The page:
Is Organic Mulch Better for My Trees & Plants?

Mulching your landscape offers a number of benefits, such as weed reduction, moisture retention, erosion control, soil insulation, and beautification. But different mulches can have different benefits and figuring out which works best for your yard or garden will help you reach your landscaping goals.

When you go to a garden center or your regular mulch supplier, you may notice two options: organic and inorganic. But is there really a difference between the two? And which one works better?

Organic Mulch vs. Inorganic Mulch - What's the Difference?

Organic mulches are usually by-products of other industries, while inorganic mulches are made from non-natural or human-made materials. While the two types are on the opposite ends of the spectrum, each have been used for aesthetic reasons and have their own sets of advantages.

There are several benefits to using organic mulch in our landscape, including:

  • Conserves soil moisture by reducing evaporation
  • Minimizes soil erosion
  • Moderates soil temperatures
  • Inhibits weed growth
  • Encourages growth of beneficial soil microorganisms
  • Reduces the spread of soil-borne pathogens

Inorganic mulches are mostly used to create barriers to weeds. While inorganic mulch doesn’t provide any nutritional benefits to soil like organic mulch does, there are still other benefits that come with using it. They include:

  • Retains moisture
  • Minimal need for replacement
  • Low maintenance
  • Functionally versatile
  • Higher availability in most commercial garden centers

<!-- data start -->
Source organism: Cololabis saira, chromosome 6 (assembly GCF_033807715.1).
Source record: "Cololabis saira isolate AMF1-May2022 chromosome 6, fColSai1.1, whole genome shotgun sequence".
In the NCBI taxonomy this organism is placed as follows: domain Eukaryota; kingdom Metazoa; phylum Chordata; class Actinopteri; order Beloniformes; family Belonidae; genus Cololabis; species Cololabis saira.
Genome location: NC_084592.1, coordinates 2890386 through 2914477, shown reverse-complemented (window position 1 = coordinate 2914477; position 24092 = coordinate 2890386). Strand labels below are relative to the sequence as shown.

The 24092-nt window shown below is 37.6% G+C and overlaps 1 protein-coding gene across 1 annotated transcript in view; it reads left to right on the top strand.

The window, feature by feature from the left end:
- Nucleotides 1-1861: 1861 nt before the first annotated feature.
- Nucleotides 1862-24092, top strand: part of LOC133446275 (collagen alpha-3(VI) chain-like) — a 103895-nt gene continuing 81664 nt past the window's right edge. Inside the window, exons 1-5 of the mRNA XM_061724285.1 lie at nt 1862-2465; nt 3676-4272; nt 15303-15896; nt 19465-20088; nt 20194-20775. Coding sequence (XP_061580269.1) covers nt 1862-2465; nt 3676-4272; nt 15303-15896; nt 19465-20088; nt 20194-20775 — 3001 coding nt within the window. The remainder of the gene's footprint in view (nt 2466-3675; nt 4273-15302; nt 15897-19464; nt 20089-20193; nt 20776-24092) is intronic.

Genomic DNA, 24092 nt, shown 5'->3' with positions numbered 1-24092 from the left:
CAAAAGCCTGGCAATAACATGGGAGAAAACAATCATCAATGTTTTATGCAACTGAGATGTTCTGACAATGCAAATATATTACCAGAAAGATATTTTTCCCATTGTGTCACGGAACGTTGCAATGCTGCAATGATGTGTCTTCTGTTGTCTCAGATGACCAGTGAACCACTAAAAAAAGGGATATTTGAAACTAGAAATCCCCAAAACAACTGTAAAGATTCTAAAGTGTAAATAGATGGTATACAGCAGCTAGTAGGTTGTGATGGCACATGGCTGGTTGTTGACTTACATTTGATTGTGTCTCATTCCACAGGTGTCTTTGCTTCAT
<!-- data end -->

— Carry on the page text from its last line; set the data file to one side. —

What is Organic Mulch?

Organic mulch is mainly made of plant or animal materials that were once living. It decomposes over time, which improves soil structure and quality by returning nutrients to the soil. There are a few different organic mulch types, such as:

  • Hard- and softwood bark
  • Municipal yard waste, including trees, leaves, and grass clippings
  • Composted animal manure
  • Newspaper

Organic mulch needs to be replaced frequently as it decomposes and is prone to becoming displaced. The materials in organic mulch also may create a habitat for pests if placed too close to tree trunks.

What is Inorganic Mulch?

Inorganic mulches are made from hardier materials that do not decompose quickly or at all, including some human-made materials. There are a few different types of inorganic mulch that are used for different purposes. They include:

  • Plastic film
  • Landscape fabric
  • Stone
  • Rubber from shredded tires

Inorganic mulches are more costly than organic mulch and may not be appropriate for all sites. Inorganic mulch also may be difficult to install. While rocks absorb heat, they can also reflect heat and cause damaging hot spots within your garden.

When Should I Use Organic Mulch in My Landscape?

Apply organic mulch at the start of growing season, but be aware that as the season goes on, the mulch will settle and gradually rot at the bottom. Adding more layers throughout the season ensures continuous weed control, provides a clean resting place for your garden, and creates a pleasing appearance.

Wood chips and shredded leaves work best as mulch for flower gardens and shrub borders, while grass clippings and straw or hay help vegetable gardens thrive. Compost is a nutrient-rich mulch but works best as a thin layer around plants that can be topped with a different mulch.

So, Is Organic Mulch Better For Trees & Plants?

When trying to decide which mulch to use, it’s best to see what type of mulch aligns with your landscaping goals. Organic mulch creates nutrient-rich soil that helps plants thrive, while inorganic mulch can last longer. Do you prefer low maintenance mulching or does frequently mulching fit into your schedule?

Overall, organic mulch provides more benefits to your plants, but inorganic mulch doesn’t necessarily harm your plants either. Think about your aesthetic, health, and maintenance goals and define which mulch works best for you.

Still undecided? See the pros and cons of rocks and mulch for more insight.

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